Of the refugees, 4,368 are children, and 73 Syrians are now being treated in Turkish hospitals, the emergency directorate said. More than 1,230 tents have been set up in a number of locations.
Turkish Foreign Ministry officials confirmed that they accepted an application for actress Angelina Jolie to visit the Syrian refugees in Hatay. The actress, a goodwill ambassador for the U.N. refugee agency, is expected to arrive in Istanbul and then head Friday to Hatay.
Many displaced Syrians have fled toward the border but have not made it over. CNN's Arwa Damon met with some of them at a makeshift campsite Tuesday in Syria, where they described primitive conditions at the site and frightening and deadly violence in the towns that they left.
Many of the refugees have fled from a region that includes the northwestern town of Jisr al-Shugur, seized by the Syrian military over the weekend, a network of human rights activists said.
The Syrian government insists that it is stopping "armed terrorist groups" who carried out a "massacre" in the city: the killing 120 members of the security forces.
The state-run Syrian Arab News Agency said Wednesday that one of its correspondents is reporting a "new mass grave" in Jisr al-Shugur "containing bodies belonging to police and security forces" slain by "armed terrorist groups."
Opposition activists say the government's claims are a ruse to justify a crackdown on demonstrators demanding government reform, in keeping with the wave of political protests across the Middle East and North Africa this year.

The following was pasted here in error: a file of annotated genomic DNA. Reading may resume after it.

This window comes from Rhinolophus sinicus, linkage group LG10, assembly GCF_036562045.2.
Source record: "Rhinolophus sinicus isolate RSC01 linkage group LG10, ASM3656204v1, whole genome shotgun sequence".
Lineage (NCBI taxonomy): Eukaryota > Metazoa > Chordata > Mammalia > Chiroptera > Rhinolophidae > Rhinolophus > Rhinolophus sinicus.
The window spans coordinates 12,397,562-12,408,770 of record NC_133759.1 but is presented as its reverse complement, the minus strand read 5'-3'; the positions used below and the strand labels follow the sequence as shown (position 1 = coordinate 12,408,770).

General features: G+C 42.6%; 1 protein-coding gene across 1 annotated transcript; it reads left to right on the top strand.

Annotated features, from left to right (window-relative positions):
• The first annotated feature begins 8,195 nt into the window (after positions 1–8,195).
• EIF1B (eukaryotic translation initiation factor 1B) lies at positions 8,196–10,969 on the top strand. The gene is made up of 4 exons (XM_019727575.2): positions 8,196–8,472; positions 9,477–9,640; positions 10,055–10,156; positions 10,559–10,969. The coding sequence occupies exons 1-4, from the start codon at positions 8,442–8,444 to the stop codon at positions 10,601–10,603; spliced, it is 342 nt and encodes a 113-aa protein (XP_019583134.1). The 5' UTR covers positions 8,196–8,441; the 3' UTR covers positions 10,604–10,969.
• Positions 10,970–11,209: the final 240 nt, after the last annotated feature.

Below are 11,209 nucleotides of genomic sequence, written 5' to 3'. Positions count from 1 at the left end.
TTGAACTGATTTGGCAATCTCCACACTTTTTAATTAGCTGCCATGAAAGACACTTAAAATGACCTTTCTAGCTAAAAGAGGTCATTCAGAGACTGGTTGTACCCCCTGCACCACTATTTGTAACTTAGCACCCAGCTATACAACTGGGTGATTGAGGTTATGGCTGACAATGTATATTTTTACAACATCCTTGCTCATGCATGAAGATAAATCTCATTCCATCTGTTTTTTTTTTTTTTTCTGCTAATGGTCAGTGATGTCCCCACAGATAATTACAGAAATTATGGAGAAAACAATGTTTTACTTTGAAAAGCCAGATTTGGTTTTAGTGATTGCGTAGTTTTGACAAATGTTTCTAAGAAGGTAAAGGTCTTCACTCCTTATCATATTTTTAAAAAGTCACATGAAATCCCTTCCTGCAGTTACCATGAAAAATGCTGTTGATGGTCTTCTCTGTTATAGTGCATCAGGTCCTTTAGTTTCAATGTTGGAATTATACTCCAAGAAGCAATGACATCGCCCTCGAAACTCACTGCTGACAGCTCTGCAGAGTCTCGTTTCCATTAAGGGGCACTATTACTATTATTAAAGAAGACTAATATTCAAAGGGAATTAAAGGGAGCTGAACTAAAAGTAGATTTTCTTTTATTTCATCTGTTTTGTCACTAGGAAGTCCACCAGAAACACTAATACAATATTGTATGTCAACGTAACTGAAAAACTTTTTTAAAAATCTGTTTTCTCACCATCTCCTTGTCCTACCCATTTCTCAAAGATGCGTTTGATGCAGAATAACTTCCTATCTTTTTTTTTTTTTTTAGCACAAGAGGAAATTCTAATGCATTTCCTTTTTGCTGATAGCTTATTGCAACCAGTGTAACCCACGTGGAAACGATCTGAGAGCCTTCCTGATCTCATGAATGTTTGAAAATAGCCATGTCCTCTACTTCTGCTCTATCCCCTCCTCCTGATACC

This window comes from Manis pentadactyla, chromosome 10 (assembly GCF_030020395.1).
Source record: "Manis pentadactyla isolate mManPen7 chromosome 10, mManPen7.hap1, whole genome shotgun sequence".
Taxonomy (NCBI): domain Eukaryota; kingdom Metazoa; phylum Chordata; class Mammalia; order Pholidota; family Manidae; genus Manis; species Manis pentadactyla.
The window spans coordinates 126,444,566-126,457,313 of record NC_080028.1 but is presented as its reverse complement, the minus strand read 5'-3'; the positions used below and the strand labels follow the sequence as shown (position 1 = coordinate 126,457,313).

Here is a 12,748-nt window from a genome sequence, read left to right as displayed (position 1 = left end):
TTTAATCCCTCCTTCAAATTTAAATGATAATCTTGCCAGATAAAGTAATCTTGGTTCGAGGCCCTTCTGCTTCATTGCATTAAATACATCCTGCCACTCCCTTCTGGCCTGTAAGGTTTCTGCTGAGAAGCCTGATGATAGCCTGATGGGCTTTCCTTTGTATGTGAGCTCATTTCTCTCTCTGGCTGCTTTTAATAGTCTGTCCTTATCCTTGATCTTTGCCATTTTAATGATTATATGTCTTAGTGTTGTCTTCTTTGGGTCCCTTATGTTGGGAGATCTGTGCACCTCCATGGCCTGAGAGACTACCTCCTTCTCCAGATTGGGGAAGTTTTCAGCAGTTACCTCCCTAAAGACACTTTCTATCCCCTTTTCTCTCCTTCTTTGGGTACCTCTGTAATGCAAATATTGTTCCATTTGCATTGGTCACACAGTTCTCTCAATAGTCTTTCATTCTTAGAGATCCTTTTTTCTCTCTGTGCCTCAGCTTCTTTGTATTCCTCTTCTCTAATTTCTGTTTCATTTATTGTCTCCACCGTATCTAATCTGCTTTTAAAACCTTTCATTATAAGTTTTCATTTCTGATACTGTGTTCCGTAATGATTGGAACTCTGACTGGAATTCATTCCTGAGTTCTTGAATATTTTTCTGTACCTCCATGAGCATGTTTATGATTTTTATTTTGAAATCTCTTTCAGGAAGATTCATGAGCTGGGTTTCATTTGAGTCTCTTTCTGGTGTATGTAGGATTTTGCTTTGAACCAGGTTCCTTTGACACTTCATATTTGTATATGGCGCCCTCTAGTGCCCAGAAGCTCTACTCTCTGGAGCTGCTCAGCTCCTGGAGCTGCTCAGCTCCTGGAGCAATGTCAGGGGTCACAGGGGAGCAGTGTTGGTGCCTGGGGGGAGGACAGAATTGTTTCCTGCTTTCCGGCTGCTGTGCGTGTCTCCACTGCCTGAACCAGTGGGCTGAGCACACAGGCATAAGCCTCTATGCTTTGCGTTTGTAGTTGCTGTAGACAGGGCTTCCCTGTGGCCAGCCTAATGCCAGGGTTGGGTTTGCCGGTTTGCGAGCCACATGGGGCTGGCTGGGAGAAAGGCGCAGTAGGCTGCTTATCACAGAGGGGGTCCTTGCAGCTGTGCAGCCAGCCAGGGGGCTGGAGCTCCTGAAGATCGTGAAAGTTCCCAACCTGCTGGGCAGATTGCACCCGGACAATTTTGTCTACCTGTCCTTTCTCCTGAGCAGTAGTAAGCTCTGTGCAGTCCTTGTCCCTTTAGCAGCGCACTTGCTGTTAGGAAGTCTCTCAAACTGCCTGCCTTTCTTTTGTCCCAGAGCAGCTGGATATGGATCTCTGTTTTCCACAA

But Syrian refugees who have fled to Turkey said some Syrian soldiers rebelled after being ordered to fire on unarmed protesters and instead started fighting among themselves.
Syria's cabinet on Tuesday hailed efforts by the army and security forces to restore calm in the Jisr al-Shugur area and surrounding villages, according to the SANA.
Adnan Mahmoud, the information minister, said the Cabinet urged citizens "who were forced to leave their homes to come back after calm and security were restored in the area," SANA said.
SANA later reported that thousands of Jisr al-Shugur residents had "returned to their houses after the army restored security and tranquility to the city."
The minister said the cabinet "assigned the Syrian Arab Red Crescent to contact the Turkish Red Crescent for cooperation to facilitate the Syrian citizens' return to their homes, noting that all necessary needs will be provided to secure the return, including medical aid for the patients and the injured."
Wissam Tarif, a human rights activist based outside Syria, said he had not received reports of people returning to their homes.
His contacts told him that military deployments were in villages around the city of Jisr al-Shugur, and army vehicles nearby in the village of al-Jandouwiye.
Tarif said he had received no report that the people of Jisr al-Shugur were returning to their homes.
As many as 800 people were detained in the past few days in the towns of Douma, Saqba and Daraya, either in raids on homes or at military checkpoints, Tarif said.
He also reported the defection of an unspecified number of Syrian troops in Homs.
In its joint draft joint statement on Syria, the Human Rights Council called on Syria to implement reforms and end censorship and restrictions on media.
"Arbitrary arrests, detention and torture, including of protestors, of human rights defenders, of representatives of the media, political dissidents, and young children must cease immediately," the statement said.
CNN's Nada Husseini contributed to this report.